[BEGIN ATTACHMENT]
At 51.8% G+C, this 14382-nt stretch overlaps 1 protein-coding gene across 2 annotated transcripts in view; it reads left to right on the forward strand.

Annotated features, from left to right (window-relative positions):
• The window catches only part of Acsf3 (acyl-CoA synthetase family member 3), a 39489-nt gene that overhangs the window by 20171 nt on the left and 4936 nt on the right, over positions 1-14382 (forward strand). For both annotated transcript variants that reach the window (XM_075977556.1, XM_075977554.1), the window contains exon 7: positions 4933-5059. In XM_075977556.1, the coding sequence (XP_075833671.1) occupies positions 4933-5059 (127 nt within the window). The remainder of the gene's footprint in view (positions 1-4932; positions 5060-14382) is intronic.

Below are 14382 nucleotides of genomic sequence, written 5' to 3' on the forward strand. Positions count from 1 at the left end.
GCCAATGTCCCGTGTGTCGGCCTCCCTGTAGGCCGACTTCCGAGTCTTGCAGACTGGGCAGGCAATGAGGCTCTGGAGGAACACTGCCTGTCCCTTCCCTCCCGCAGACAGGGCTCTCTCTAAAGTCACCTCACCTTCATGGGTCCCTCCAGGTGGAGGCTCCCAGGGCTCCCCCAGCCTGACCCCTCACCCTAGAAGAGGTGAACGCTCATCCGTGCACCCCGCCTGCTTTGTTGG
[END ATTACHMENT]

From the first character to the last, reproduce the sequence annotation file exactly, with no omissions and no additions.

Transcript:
At 51.8% G+C, this 14382-nt stretch overlaps 1 protein-coding gene across 2 annotated transcripts in view; it reads left to right on the forward strand.

Annotated features, from left to right (window-relative positions):
• The window catches only part of Acsf3 (acyl-CoA synthetase family member 3), a 39489-nt gene that overhangs the window by 20171 nt on the left and 4936 nt on the right, over positions 1-14382 (forward strand). For both annotated transcript variants that reach the window (XM_075977556.1, XM_075977554.1), the window contains exon 7: positions 4933-5059. In XM_075977556.1, the coding sequence (XP_075833671.1) occupies positions 4933-5059 (127 nt within the window). The remainder of the gene's footprint in view (positions 1-4932; positions 5060-14382) is intronic.

Below are 14382 nucleotides of genomic sequence, written 5' to 3' on the forward strand. Positions count from 1 at the left end.
GCCAATGTCCCGTGTGTCGGCCTCCCTGTAGGCCGACTTCCGAGTCTTGCAGACTGGGCAGGCAATGAGGCTCTGGAGGAACACTGCCTGTCCCTTCCCTCCCGCAGACAGGGCTCTCTCTAAAGTCACCTCACCTTCATGGGTCCCTCCAGGTGGAGGCTCCCAGGGCTCCCCCAGCCTGACCCCTCACCCTAGAAGAGGTGAACGCTCATCCGTGCACCCCGCCTGCTTTGTTGG